13. The term "conservatory" for a glass-enclosed room suitable for growing plants is familiar to we Americans thanks to the board game Clue, as in, "I suspect Col. Mustard with the lead pipe in the Conservatory". But I agree that nowadays such a room would be most likely described as a "sunroom" in the U.S.

  14. I was taught the British (or "English", as they were called) terms in music theory, but never used them in anger. Semitone and double whole note, certainly. I can't usefully comment on pop.

    Looking at the etymology of the terms, most of the British terms come from the terminology of Latin plain chant. In particular, beyond the breve, or short, there is the longa, which I suppose would be called a quadruple whole note if anyone used them any more. The American terms, however, are calques of the German ones, and I believe most European languages have made similar calques. (This sort of thing is not uncommon: the French preface has been in English since the 15th century, whereas the apparently plain Saxon term foreword is a mid-19th-century calque of German Vorwort.) Australia, and probably the rest of the Commonwealth, use the British terms.

    In New York City, we have the Conservatory Gardens in Central Park, a formal garden on the site of a former conservatory (= greenhouse) demolished in 1934. But on the other hand we have the New York Conservatory of Music, and on the third hand we have the Hip-Hop Dance Conservatory. The obsolete meanings of conservatory given by the OED are rather neat, I think: 'preservative', 'repository', 'ice-house', 'reservoir (of water)', 'foundling hospital'. It's the last sense which gives rise to the musical sense, because the foundling hospitals in Italy provided a musical education.

    The OED describes the 'rendering' sense of rendition as "orig. U.S.", meaning that it is now in use elsewhere, but apparently without warrant: all its quotations are American except one, and that one says "strange words and phrases such as 'rendition' ". The grim modern sense that appears in extraordinary rendition, on the other hand, has deep English roots: the first such quotation in the OED is from Milton's Eikonoklastes, 1649, a propaganda work justifying the execution of Charles I, and refers to the King's "rendition afterwards to the Scotch Army".

  15. Apologies in advance if there is too much musical jargon.

    In my experience whole/half/quarter notes appear in children's and beginners' music books but generally people make a transition to semibreves, minums and crochets fairly early. I think important thing to note is that the fraction-note system is only valid in one group of time signatures (common time, cut common time), those where the bars are four quarter notes long. However a lot music isn't so quarter notes and the like don't make much sense. Which is why the more archaic system continues. A crochet is always a crochet, whereas a quarter note really should change depending on the music.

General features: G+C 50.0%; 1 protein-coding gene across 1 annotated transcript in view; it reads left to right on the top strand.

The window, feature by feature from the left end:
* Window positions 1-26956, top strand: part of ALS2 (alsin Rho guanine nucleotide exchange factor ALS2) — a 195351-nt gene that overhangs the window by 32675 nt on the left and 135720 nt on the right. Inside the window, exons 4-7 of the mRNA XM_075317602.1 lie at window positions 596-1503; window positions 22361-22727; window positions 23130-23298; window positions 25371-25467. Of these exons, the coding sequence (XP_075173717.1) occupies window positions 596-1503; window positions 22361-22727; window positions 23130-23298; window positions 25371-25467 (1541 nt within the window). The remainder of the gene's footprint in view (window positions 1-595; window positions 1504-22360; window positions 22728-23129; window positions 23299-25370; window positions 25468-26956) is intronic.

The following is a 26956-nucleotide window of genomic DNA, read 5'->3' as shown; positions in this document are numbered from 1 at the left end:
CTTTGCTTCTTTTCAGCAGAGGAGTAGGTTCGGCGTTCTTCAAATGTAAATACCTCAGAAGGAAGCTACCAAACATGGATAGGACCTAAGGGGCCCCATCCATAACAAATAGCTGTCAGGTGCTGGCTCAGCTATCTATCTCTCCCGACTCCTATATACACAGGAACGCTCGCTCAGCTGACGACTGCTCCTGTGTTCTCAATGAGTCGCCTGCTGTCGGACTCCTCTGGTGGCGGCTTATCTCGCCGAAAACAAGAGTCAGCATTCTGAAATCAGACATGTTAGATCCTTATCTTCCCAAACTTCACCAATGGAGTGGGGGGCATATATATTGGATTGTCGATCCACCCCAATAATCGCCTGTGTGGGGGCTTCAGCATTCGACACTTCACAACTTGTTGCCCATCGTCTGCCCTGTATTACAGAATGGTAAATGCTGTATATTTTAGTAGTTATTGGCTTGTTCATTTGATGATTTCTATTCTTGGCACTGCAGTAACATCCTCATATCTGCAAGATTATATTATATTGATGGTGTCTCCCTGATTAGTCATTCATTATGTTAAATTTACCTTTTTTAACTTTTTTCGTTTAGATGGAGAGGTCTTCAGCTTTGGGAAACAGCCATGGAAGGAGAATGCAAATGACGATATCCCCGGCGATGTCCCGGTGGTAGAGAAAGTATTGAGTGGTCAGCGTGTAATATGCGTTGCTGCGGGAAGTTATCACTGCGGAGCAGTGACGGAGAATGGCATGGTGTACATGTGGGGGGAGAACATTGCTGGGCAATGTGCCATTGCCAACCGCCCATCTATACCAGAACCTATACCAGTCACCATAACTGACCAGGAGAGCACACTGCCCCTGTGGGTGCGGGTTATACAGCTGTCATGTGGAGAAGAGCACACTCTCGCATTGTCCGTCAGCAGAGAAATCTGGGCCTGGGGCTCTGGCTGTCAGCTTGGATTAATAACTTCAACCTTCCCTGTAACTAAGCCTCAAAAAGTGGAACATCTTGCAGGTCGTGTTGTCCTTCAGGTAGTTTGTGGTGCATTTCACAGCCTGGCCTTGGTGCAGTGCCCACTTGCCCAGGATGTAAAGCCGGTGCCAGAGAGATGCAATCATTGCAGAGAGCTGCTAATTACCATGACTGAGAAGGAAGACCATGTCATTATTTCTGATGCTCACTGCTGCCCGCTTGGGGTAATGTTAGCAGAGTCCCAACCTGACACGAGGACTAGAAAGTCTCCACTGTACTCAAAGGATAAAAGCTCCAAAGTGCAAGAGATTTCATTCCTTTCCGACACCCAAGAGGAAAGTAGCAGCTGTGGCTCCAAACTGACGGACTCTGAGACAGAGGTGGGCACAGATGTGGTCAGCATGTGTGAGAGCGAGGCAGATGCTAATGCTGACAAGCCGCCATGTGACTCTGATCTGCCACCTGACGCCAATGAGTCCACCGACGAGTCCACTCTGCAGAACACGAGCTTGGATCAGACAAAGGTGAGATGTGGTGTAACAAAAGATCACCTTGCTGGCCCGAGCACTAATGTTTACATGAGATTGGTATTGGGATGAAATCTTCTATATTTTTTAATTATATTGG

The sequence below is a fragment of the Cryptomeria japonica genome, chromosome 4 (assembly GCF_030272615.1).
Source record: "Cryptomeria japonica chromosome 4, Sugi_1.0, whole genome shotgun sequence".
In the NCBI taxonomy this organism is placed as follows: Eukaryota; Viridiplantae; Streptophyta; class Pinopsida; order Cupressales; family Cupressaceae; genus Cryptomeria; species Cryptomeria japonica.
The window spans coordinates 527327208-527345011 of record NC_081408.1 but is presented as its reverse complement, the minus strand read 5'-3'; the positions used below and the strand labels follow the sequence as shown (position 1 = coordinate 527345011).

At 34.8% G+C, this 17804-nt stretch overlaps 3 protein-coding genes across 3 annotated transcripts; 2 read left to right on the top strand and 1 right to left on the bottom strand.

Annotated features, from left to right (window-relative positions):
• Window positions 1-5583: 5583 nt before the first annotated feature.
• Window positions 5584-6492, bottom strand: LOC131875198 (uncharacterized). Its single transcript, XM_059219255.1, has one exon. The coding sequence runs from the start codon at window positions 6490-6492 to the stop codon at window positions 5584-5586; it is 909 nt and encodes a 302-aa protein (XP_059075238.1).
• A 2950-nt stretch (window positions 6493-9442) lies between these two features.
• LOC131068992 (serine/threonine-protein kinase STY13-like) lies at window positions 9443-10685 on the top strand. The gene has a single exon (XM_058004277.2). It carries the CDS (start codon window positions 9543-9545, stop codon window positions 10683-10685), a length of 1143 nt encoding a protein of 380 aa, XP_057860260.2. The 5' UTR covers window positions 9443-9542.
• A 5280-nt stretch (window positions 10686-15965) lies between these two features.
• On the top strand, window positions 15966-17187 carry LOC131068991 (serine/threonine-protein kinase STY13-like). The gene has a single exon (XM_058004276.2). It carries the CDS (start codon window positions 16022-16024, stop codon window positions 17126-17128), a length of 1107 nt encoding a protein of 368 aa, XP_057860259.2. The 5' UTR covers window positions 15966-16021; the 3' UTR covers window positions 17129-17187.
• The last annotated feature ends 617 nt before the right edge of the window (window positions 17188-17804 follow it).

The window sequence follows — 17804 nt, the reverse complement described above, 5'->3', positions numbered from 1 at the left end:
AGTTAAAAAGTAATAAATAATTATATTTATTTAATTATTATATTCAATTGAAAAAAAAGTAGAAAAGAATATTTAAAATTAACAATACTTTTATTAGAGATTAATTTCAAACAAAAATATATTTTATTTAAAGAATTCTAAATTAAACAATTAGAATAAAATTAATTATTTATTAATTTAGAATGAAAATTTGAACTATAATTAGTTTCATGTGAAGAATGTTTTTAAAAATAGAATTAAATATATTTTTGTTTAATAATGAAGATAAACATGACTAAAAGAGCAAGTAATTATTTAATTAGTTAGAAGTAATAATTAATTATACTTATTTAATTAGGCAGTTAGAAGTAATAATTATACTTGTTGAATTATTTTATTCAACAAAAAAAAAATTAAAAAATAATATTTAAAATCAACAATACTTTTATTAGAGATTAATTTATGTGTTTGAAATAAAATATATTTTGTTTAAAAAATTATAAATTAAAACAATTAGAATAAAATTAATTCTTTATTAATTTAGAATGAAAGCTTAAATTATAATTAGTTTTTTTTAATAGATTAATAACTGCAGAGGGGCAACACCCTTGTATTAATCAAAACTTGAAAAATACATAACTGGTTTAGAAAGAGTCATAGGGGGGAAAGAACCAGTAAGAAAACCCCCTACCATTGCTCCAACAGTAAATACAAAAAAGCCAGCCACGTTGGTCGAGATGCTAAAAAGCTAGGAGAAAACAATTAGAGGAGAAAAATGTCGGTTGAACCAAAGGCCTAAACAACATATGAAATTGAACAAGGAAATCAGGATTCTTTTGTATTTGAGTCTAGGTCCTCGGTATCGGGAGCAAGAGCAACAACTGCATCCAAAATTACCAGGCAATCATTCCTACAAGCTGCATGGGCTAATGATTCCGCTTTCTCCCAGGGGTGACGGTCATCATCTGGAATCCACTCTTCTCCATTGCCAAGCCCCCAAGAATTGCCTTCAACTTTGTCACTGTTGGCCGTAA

As for breve (which is brieve in my head, but I'm not a very good speller at the best of times), I've only encountered them in some old hymn music which all the note lengths seemed doubled anyway. As a side note, the third notation on the wikipedia page (sort of a oo) would confuse me. I'd read it as two voices (eg. tenor and bass) singing the same note. But I digress.

    I think we use pop music in Australia in the American sense but also our charts are cross genre. Strangely enough I think pop music is a genre in its on right, identified by highly computer corrected singing. But I'm not a reliable source on the matter.

  16. I think in British usage pop can be used either as a very broad genre or a specific sub-division alongside e.g. rock, soul, hip-hop etc. I'm sure Lynne can tell us non-linguists the technical term for a word with a dual role of this sort.

    Am I right in thinking that the broader use in the UK is not just a function of the sales chart not being subdivided, but also that most radio stations have a broader playlist than the norm in America?

    Come to think of it, the term classical can function in a similar way to pop - I remember at university refering to something as classical among musically literate friends causing one of them to explain to others that plebs like me (not his words!) would lump baroque, classical and romantic together as classical.